I’ve been watching the unfolding stories about Ebola for months now. Fear of this gruesome disease has gripped many, including both those near to and far from it. When talking about the latest news, a long-time friend quipped, “If I was on that cruise ship with the nurse who had been exposed to Ebola, I’d have her thrown overboard.” I chuckled at first and then realized that this otherwise generous, kind person was shockingly serious. Thomas Duncan’s family has not only lost their home and possessions but also their community. Though no longer in quarantine, they have been ostracized. They have become the objects of fear.
Fear, especially systemic fear, fractures community, because fear and love cannot coexist. “There is no fear in love, but perfect love casts out fear; for fear has to do with punishment, and whoever fears has not reached perfection in love” (1 John 4:18).
The presence of fear, rather than love, and its deleterious effects on community is as evident in the church, in my estimation, as anywhere else. When pastors are gripped by the fear of being incompetent or weak, their capacities to connect with and understand congregants are diminished. Intent on reducing their own vulnerability, they may miss the beauty of fellowship or neglect to discern the Spirit’s quiet work. When a church council is driven by fear of diminishing numbers and/or dollars, the same is true. By focusing solely on what they lack and frantically attempting to compensate for it, they may fail, on the one hand, to abide in God’s love and, on the other, to discern the changing shape of Christ’s ongoing ministry in their context. When a denomination is consumed by fear of division, it is more likely to experience it. Because the very thing needed to cross barriers is absent, that is, love.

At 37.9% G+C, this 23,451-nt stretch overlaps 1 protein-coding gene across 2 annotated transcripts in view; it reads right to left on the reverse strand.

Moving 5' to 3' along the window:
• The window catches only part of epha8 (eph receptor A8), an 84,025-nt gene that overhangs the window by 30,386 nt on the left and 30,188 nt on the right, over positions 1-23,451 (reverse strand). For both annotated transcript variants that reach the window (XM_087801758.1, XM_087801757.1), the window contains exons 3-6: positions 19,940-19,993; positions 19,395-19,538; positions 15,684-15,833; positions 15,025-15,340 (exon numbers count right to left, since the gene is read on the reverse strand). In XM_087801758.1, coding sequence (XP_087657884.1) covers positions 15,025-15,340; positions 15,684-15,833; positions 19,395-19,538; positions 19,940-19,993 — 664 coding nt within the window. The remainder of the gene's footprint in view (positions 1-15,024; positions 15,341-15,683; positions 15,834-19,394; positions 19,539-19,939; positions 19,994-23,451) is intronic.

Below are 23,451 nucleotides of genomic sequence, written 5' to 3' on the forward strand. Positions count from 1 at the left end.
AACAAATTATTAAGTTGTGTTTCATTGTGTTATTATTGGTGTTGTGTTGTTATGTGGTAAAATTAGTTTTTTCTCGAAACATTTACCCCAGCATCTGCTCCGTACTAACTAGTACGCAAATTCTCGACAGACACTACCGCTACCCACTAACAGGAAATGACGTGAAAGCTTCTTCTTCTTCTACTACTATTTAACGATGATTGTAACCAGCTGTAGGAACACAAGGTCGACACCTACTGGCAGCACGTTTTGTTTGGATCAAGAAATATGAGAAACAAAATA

Now one more example . . . when church leaders and members experience a shift away from the dominant paradigm that represents their best understanding of faithfulness and when they respond by attempting to batten down the hatches, dig in their heels, or hold on for dear life, they are motivated by fear, at least in part. When fear of losing autonomy, integrity, faithfulness, belonging, and so forth, goes unchecked and runs rampant, individuals or groups may be targeted as pollutants to be eliminated, not entirely unlike Thomas Duncan’s family or the health care workers potentially exposed to Ebola. And when others in the church fail to hear the longings underneath this behavior, they, too, are likely to respond in ways inconsistent with love.
The love of God casts out fear. We can participate in that love. An unnamed benefactor in Dallas shared his or her home with Thomas Duncan’s family. Here was love driving out fear. Respite, comfort, shelter, safety, and perhaps even healing (spiritual and emotional) followed. My prayer is that God’s love would cast fear out of the church so that we might do likewise.